At bottom the government introduced no evidence from which a jury reasonably could conclude that these particular wire transfers were made in furtherance of the fraudulent scheme. The gap in the trial record, though inadvertent, leaves us no choice but to reverse Durham's conviction on Counts 2 and 5 based on insufficient evidence.
B. Proof of Necessity for the Wiretap
In order to obtain authorization for a wiretap, the government must make " a full and complete statement as to whether or not other investigative procedures have been tried and failed or why they reasonably appear to be unlikely to succeed if tried or to be too dangerous." 18 U.S.C. § 2518(1)(c). The government's burden " is not great," and compliance with this requirement is analyzed in a " practical and common-sense fashion." United States v. Campos, 541 F.3d 735, 746 (7th Cir. 2008) (internal quotation marks omitted). The statute does not require the government to show absolute necessity, id.; the point is to ensure that wiretaps are not used routinely as the first step in an investigation, United States v. Thompson, 944 F.2d 1331, 1340 (7th Cir. 1991).
The defendants claim that evidence gathered from the wiretap should have been excluded because the government failed to demonstrate the necessity of tapping Durham's phone. We review the finding of necessity for abuse of discretion. United States v. McLee, 436 F.3d 751, 763 (7th Cir. 2006).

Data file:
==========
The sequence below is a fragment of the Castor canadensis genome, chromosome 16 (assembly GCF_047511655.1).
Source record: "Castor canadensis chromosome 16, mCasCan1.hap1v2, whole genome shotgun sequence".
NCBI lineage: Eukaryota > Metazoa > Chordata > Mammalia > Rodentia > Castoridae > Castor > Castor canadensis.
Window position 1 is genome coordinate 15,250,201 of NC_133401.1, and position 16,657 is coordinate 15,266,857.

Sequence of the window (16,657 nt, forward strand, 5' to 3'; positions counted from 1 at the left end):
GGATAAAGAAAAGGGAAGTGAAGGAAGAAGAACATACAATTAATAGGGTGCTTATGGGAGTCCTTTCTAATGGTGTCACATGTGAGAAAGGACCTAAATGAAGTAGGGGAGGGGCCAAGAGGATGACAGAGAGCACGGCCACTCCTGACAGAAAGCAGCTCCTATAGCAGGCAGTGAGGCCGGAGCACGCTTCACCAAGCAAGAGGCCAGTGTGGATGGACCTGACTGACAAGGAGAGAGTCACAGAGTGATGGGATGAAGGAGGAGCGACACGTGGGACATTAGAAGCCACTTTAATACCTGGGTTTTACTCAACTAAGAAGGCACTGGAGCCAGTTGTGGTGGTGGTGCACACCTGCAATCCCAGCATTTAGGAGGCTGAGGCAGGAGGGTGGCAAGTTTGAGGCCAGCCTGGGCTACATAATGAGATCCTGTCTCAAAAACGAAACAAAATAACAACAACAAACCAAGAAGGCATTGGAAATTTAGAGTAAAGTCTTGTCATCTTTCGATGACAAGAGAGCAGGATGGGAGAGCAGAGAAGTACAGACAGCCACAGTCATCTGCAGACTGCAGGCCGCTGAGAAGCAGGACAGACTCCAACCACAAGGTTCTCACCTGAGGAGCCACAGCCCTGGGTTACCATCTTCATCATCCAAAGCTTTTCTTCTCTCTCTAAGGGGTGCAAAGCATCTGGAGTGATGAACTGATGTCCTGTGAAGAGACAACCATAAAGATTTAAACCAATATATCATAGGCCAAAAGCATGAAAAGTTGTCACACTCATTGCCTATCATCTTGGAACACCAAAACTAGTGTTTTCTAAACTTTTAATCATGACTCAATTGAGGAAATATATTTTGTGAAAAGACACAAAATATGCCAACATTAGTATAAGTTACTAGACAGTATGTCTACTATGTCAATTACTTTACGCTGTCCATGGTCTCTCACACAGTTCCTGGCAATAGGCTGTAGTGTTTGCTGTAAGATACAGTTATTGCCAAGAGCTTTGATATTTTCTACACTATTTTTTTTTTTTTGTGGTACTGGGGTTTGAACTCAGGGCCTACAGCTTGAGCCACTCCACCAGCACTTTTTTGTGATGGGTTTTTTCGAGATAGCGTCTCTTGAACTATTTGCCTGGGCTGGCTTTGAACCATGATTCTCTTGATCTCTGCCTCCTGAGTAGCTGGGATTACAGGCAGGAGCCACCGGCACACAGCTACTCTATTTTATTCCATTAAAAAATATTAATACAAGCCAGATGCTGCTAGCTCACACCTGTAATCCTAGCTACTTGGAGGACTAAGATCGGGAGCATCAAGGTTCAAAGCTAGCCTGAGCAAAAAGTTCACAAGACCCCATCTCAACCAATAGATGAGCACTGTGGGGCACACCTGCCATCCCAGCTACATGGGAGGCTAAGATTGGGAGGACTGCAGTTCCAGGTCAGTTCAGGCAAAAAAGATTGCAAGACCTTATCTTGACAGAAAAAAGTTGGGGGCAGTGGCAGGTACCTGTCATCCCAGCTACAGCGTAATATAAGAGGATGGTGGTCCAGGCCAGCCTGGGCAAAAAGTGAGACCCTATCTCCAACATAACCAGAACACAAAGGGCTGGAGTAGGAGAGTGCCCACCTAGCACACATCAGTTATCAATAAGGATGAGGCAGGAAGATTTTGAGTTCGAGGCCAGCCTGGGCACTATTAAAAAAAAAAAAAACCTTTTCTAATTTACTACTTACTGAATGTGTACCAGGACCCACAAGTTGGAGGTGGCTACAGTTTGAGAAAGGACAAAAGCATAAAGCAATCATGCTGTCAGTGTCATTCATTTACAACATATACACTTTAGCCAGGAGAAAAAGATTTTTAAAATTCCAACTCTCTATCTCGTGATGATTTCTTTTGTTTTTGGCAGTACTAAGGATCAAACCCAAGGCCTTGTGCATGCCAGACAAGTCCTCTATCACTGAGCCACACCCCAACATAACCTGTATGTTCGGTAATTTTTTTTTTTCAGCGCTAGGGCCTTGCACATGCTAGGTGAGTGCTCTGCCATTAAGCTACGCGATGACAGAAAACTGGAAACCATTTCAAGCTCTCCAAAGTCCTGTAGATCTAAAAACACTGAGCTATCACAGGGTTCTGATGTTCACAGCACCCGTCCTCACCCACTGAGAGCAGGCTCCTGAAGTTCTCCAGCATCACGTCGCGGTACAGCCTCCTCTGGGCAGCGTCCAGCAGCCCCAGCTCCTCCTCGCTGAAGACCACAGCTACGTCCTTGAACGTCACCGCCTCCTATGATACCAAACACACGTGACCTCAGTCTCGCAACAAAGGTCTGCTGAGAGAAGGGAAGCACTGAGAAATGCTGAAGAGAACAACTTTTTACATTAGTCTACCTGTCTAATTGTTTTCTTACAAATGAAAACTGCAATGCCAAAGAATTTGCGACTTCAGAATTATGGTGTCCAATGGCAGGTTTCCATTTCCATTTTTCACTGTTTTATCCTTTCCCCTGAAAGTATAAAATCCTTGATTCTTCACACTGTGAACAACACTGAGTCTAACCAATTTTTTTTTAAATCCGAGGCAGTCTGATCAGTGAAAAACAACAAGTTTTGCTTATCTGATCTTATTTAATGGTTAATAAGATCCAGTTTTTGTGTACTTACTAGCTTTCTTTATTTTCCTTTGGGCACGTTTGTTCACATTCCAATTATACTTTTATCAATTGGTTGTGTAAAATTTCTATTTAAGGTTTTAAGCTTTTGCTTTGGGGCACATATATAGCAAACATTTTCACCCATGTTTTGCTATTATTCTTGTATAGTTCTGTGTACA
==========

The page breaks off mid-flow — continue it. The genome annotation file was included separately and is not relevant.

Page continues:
To obtain authorization to tap Durham's phone, the government submitted a 45-page affidavit summarizing evidence
gathered over the course of a nearly eight-month investigation. The government began looking into Fair after a board member advised the FBI that Durham had been running the company as a Ponzi scheme, had made more than $100 million in loans from Fair to related companies, and had made misrepresentations to investors. That was the extent of the board member's cooperation, however. The subsequent investigation involved gathering information through a variety of channels. The FBI contacted the SEC, which was conducting its own investigation of Fair. The FBI also reviewed records in the public domain and subpoenaed from the Federal Reserve Bank of New York. An FBI agent posing as a potential investor spoke with Fair sales representatives over the phone, met with them twice in person, and ultimately purchased a certificate in an effort to gather relevant information about the scheme. The FBI also interviewed two confidential informants who provided some useful information but were not close enough to the scheme to provide current information about Durham's activities. Agents also used a pen register to monitor Durham's phone calls.